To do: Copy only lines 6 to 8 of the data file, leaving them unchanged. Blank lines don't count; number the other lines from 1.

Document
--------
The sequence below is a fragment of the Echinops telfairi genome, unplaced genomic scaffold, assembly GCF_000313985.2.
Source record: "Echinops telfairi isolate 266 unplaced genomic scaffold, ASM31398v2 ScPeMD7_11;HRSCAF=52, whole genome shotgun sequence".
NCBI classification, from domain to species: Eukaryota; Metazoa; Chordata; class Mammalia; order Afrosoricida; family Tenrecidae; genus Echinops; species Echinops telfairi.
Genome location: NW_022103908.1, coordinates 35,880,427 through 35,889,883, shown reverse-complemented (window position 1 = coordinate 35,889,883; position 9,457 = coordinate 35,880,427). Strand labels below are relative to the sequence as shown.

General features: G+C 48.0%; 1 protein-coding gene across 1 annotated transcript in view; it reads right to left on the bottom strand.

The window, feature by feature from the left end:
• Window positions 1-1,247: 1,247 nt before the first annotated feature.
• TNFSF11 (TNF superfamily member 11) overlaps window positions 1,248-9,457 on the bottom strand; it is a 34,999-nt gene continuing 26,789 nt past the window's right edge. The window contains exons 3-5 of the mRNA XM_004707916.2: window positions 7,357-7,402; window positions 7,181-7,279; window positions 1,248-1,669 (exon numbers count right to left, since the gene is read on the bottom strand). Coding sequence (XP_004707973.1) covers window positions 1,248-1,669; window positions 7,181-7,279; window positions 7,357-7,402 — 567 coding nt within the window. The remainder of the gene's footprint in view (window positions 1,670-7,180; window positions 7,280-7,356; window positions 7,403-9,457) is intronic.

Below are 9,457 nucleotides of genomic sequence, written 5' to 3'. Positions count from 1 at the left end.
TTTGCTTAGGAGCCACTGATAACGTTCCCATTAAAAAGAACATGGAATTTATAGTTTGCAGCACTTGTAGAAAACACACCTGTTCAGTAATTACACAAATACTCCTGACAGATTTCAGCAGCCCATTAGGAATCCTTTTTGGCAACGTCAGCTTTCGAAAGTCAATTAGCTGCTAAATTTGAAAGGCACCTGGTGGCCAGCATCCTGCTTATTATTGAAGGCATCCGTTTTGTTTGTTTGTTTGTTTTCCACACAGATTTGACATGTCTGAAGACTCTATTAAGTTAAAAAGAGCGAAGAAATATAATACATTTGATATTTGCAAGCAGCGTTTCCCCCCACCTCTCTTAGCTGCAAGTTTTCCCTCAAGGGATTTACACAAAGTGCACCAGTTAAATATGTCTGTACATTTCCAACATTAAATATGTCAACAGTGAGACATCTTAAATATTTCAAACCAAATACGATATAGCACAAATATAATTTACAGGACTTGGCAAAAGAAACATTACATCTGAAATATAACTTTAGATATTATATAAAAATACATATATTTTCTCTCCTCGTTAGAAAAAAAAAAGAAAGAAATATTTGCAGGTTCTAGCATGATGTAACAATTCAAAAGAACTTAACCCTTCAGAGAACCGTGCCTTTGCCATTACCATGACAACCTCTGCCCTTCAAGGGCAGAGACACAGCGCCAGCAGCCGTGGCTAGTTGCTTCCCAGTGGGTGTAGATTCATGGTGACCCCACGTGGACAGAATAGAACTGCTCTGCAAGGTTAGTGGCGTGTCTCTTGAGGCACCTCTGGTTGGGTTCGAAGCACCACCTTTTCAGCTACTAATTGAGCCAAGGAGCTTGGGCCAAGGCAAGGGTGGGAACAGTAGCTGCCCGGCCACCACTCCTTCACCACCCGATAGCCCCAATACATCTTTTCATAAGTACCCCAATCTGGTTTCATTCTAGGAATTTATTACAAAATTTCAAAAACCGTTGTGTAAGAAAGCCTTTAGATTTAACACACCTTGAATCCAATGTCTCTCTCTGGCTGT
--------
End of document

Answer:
The window, feature by feature from the left end:
• Window positions 1-1,247: 1,247 nt before the first annotated feature.
• TNFSF11 (TNF superfamily member 11) overlaps window positions 1,248-9,457 on the bottom strand; it is a 34,999-nt gene continuing 26,789 nt past the window's right edge. The window contains exons 3-5 of the mRNA XM_004707916.2: window positions 7,357-7,402; window positions 7,181-7,279; window positions 1,248-1,669 (exon numbers count right to left, since the gene is read on the bottom strand). Coding sequence (XP_004707973.1) covers window positions 1,248-1,669; window positions 7,181-7,279; window positions 7,357-7,402 — 567 coding nt within the window. The remainder of the gene's footprint in view (window positions 1,670-7,180; window positions 7,280-7,356; window positions 7,403-9,457) is intronic.